As a key component to local economic competitivity many local leaders are supporting the construction of new and the modernisation of old infrastructure. Such projects can vary widely in scope but tend to involve massive levels of investment in public transport systems, keynote mixed use developments and communications technology. Though many projects were in train before the crisis, the recession offers the opportunity to instigate new and reenergise old shelved projects. Such projects not only improve long term competitivity, they also provide a vital source of additional employment during the crisis. Most local economic leaders are aware that these initiatives should not provide short term answers but must be sustainable and in line with the longer term development vision of the locality.
Innovative financing and PPPs
With credit and debt financing so difficult to come by and with many development projects planned to counteract the crisis new funding sources and mechanisms are required. Localities have been particularly active here. Central government and well as international institution support has been sought. Popular finance mechanisms include the leveraging of public land, enhanced PPPs, value capture, bond issuing, new taxes and levy and privatisation of public services.
The crisis obliges localities to maximise their earning potentials. Many see tourism as a sector which can be better exploited to generate income for local government, business and citizens. With the reorganisation of the distribution of global capital associated with the crisis, it is likely that the emerging markets will provide significant proportions of the tourists of the future. Promoting tourism is also a means of diversifying local economies and minimising risk.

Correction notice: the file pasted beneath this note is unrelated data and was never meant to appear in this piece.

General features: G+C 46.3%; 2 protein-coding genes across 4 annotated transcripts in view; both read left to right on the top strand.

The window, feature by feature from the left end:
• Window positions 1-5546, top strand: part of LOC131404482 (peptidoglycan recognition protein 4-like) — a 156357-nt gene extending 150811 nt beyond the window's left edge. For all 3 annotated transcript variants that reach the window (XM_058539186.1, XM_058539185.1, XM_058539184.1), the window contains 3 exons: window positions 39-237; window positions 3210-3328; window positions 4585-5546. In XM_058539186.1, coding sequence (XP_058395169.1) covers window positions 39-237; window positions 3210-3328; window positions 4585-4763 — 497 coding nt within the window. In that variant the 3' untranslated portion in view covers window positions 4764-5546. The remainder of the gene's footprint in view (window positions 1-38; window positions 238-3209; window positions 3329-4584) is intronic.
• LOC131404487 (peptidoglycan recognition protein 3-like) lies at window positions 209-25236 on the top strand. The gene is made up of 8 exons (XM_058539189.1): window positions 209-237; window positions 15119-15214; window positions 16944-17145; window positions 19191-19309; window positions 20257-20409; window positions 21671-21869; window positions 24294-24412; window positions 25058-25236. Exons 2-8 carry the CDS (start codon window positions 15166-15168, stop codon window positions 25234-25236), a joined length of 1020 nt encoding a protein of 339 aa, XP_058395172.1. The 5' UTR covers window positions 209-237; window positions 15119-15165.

Helsinki: To attract new visitors, both Helsinki and the neighbouring Espoo have renewed their web sites. Helsinki’s new Traveller’s Guide has been translated into eleven different languages and the new Nordic Oddity guidebook is geared specifically towards the more trend-conscious visitors.
Green sector development
Though easy to ignore during economic crises, many localities are investing in their green sectors. With green technology likely to become more important and demanded into the future local leaders are taking the opportunity to integrate it more directly into local development agendas. Investing in the green economies of localities also fits well with the need to adopt sustainable approaches to urban development towards the future.
To alleviate the short term distress of businesses and people caused by the economic crisis, many localities have adopted specific short term anti-recession strategies. Though many take the form of a written document, these strategies can also be informal understandings between key socio-economic stakeholders in the development process.
The locality has not announced an official anti-crisis plan as yet. However it clearly has a strategy. A range of measures have been articulated from enhanced PPPs to SME support.
The Mayor’s Economic Recovery Action Plan (December 2008). Key pillars include: (1) Helping Businesses; (2) Helping Londoners; (3) Positioning London for long term recovery
Special Purpose Vehicle creation or direction
Creation of new SPVs: Many localities have taken steps to inaugurate specific bodies to deal with the impacts of and build effective responses to the recession. These typically take the form of taskforces, advisory groups or monitoring groups.
The locality has set up a taskforce to support the crafting and implementation of local scale policies to combat the downturn. The Glasgow Economic Advisory Board comprises of Sir Tom Hunter, Willie Haughey, Jim McColl, Akmal Khushi and Dr Lesley Sawyers.
Directions to existing SPVS: Other localities have tasked existing special purpose vehicles with tackling specific aspects of the crisis. Typically, development agencies are given instructions to focus on mitigating or preventing negative impacts of the crisis and constructing initiatives to counteract it.